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If you are stopped by police, know your rights

If you've ever been stopped by a police officer, you know how intimidating it can be. Even before the officer says anything to you, panic can quickly set in. At that moment, you may be trying to remember what you can and can't - or should and should not - say and do.

When you're not sure what to do, it becomes very easy to say or do something that can create bigger problems than you may be facing in the moment. Of course, the best way to avoid this situation is to know your rights and responsibilities when interacting with police officers.

What are your rights?

If you are stopped by an officer in the street or pulled over while driving, you have rights. In either of these situations, you have the right to:

· Leave the situation in a calm manner if you are not under arrest. Often it is best to first ask police if you are free to leave. If they say yes, you may walk away. It is best to do so quietly and calmly.

· Remain silent. You should tell the officer that you are exercising your right to remain silent, even if he or she tells you that you will be arrested if you choose not to speak with him or her. This is the most important thing that you can do to protect yourself. Y ou are obligated to provide your identification and other documentation such as proof of insurance and registration if you are stopped.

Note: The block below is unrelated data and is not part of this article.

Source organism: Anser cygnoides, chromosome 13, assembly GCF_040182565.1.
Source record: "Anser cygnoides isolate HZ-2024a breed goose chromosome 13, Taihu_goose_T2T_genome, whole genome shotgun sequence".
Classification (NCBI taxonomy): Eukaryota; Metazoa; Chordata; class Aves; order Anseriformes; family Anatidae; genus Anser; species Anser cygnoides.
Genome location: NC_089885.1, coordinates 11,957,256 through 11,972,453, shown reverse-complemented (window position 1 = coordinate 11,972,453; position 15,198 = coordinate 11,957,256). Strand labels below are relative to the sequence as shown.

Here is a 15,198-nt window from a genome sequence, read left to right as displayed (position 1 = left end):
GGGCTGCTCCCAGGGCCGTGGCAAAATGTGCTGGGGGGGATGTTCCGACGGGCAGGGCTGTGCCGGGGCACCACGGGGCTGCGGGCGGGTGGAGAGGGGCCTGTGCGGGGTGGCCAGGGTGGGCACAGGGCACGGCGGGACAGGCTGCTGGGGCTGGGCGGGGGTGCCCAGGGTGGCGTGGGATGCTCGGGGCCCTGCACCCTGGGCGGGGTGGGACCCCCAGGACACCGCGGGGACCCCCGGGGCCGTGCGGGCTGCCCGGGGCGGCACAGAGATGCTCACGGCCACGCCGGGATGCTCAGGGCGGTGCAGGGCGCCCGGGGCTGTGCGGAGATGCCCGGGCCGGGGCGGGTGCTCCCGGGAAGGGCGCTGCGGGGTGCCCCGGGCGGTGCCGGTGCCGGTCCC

· Refuse to consent to a search. Police don't always need your consent to search you, your vehicle or your home. However, if they ask for your consent, you have the right to say no.

· Invoke your right to counsel. If you do decide that you want to provide information to the police, you should not do so without a lawyer present. Tell the officer clearly that you do not want to talk to him or her without the advice of counsel.

How should you interact with police?

To best protect yourself, it is important to stay calm when interacting with police. Even if the officer is not kind to you, staying calm and in control of your actions can keep the situation from escalating.

To the extent that you choose to speak with the police, it is important to be truthful and to not obstruct police activity. Lying to police and obstructing justice can both lead to criminal charges.

What to do after an interaction with police

If you can, write down what happened during your encounter with police as soon as possible. This will help you remember exactly what happen in case you need to describe the situation to a lawyer or someone else.

If you believe your rights were violated during your encounter with police, it is important to talk to an attorney. Your attorney can help you determine whether police did violate your rights and how best remedy the situation.

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